That conversation reminded me that some of us are called to effect change like the apostles' preaching that roused and rankled whole cities, and some of us are called to work quietly behind the scenes, making tents and quietly explaining the way of God more perfectly, like Aquila and Priscilla.

I prefer the latter, which ought to inform my choices and service but should not make me skeptical of the people called to the former.

However we go about it, it is a happy day when we know that we actually changed something for the better.

So, you may at times have heard me go off about Amish novels written by non-Amish authors. We can add to this Amish TV shows and Amish click-bait articles on BuzzFeed.

Despite all my ranting, it is supremely clear that people like these materials very much, so I have not reduced the flood of such media at all.

But the other day I did my own little part as the Lord gave me opportunity, and it was only a cupful dipped from the swirling frothy sea, but I was proud of that little cup.

A man wrote to me via Facebook message thus: 
Hello, Dorcas. I am working on a blog about Amish rules. Would you be willing to share with me some rules that Amish mothers must follow?

A shiver went down my spine. I replied:
"I need to ask a few questions first--what is your connection to the Amish? Who is your audience? And why would you have a blog about Amish rules? Just curious..

Is it a single post or an entire blog?"

I added the "just curious" so I would sound a little less hostile.

He answered:

An entire blog called 15 messed up rules Amish moms must follow seen by the general public
I am not trying to offend anyone so I am very understanding if you cannot help
I have amish friends in Pa but cannot name people

I began frothing at the mouth and madly typing. Meanwhile he got a bit nervous and wrote:

I probobly shouldn't have asked I apologize I was looking up Amish rules somehow I came across your name and thought I would ask someone who know the truth.
Thank you anyways I will search elsewhere.

By that time I had finished my reply which was:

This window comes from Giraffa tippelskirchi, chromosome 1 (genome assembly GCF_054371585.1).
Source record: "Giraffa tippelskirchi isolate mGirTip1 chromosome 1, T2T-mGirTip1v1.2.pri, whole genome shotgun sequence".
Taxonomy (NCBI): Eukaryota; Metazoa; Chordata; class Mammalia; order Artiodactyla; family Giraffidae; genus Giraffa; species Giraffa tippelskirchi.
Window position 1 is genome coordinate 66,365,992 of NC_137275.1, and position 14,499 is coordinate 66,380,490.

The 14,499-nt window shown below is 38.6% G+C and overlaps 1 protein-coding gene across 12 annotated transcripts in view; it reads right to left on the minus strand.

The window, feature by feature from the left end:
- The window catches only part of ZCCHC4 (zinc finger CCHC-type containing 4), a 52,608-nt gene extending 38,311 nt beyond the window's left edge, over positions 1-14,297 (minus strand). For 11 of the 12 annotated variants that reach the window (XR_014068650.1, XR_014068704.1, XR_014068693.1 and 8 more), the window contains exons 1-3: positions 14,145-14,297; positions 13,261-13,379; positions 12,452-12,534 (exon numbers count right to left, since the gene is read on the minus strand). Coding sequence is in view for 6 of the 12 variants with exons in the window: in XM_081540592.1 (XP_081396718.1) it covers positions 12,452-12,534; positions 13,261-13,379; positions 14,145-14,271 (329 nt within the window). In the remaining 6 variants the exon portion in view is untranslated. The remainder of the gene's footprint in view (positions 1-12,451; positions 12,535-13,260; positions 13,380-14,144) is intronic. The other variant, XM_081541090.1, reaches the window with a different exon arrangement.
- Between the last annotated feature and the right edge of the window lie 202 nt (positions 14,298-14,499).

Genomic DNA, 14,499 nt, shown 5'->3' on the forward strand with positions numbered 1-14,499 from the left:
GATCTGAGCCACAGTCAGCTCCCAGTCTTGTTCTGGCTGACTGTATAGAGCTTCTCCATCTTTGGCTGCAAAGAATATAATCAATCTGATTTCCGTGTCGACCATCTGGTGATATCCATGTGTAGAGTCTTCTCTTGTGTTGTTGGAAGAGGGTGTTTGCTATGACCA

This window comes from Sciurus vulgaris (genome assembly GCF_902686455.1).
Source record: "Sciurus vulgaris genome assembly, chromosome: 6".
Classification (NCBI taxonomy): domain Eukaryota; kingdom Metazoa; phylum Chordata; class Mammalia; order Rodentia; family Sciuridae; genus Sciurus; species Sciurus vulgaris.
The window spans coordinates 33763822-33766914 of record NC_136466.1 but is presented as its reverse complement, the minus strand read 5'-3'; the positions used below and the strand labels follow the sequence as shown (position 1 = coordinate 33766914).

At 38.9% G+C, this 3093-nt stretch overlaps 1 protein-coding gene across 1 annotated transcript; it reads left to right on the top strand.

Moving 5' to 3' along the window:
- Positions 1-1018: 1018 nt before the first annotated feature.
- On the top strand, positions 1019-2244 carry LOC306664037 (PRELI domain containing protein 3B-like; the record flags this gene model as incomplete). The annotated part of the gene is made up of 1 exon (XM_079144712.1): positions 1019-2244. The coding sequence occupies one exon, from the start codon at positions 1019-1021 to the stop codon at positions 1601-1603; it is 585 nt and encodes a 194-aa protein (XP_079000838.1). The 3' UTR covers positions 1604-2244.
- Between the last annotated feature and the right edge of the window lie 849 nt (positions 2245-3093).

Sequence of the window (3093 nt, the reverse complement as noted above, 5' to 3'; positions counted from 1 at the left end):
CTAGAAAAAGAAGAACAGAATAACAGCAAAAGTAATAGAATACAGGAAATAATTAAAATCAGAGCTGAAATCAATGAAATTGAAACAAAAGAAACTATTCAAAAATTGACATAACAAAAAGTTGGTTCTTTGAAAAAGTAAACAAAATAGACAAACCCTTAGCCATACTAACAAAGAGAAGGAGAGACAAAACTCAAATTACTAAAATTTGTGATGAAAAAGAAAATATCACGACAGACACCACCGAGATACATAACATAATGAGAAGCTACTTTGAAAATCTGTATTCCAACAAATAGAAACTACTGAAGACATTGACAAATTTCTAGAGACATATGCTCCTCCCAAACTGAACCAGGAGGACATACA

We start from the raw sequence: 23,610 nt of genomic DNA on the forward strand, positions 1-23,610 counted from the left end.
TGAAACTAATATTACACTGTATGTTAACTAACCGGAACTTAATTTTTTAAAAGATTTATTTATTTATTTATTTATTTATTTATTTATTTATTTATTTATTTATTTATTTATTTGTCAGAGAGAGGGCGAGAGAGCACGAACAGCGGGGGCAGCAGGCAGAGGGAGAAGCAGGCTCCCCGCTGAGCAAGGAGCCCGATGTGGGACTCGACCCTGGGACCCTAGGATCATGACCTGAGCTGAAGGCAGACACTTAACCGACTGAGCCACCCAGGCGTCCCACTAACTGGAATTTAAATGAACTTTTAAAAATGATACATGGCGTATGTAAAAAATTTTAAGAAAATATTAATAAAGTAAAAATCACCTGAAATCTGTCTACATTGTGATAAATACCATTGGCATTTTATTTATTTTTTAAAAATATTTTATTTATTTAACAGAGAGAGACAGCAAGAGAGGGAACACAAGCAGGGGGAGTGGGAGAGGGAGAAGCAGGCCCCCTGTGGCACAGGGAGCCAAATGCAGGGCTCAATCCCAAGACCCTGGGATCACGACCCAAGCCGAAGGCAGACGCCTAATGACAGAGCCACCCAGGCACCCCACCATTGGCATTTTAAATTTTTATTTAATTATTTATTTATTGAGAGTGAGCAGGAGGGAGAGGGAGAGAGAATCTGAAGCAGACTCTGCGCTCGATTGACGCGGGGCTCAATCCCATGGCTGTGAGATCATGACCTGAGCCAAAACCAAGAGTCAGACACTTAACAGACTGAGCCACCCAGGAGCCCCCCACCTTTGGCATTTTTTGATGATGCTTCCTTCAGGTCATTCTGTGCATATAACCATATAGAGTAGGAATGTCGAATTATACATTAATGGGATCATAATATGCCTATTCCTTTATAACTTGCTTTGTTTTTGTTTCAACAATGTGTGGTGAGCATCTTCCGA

It's fine that you asked. However, I don't think it works for non-Amish people to try to write about the Amish. Kind of like if I would try to write about life for the elderly in inner-city Chicago or truck drivers in Mexico.
Instead, I think you should write a blog about 15 messed up rules American women must follow.
1. You aren't considered beautiful unless you're skinny.
2. You have to wear makeup.
3. You have to be employed.
4. You're considered irresponsible if you have more than 3 children.
5. You get praised in the workplace for masculine traits like aggression, logic, and leadership instead of feminine traits such as intuition, nurture, sensitivity, and emotion.
...and so on.
Your best writing will come from writing what you know and observe personally.
Good luck!

Well, we all know that a simple No would have sufficed, but I just had to yell at him.

Now, the big question: would he listen to me? Really, what were the chances I got through to a guy surfing the Net trying to cobble a clickbait article together?  Maybe zero.

But lo, this lovely message came back:

Well put, I am going to change my subject thank you.


We are all called to do what we can to effect change, make a difference, and bring God's Kingdom to Earth.

Some of us will do this by rousing a crowd to action, and some of us will work behind the scenes in small ways that slowly accumulate into something significant.

The important thing is to do what you know you should.

Story/Quote of the Day:

About 23 years ago I was a stressed-out young mom with lots of issues and naughty children who wouldn't listen to me. One day I exploded, "Maybe I should just QUIT and let somebody else be your mom!"
They were supposed to say: "Oh, we're sorry, please forgive us, we'll be good."
Instead, there was a long pause and then little Emily said cheerfully, "OK!! I want Aunt Bonnie to be my mom!"
Today Emily was substitute teaching a bunch of third and fourth graders. She told the kids she's subbing today. And little Elijah piped up, "Hey, we should get Bonnie to sub sometime!"
I laughed harder than necessary, I think, but oh the sweet taste of life coming full circle at last.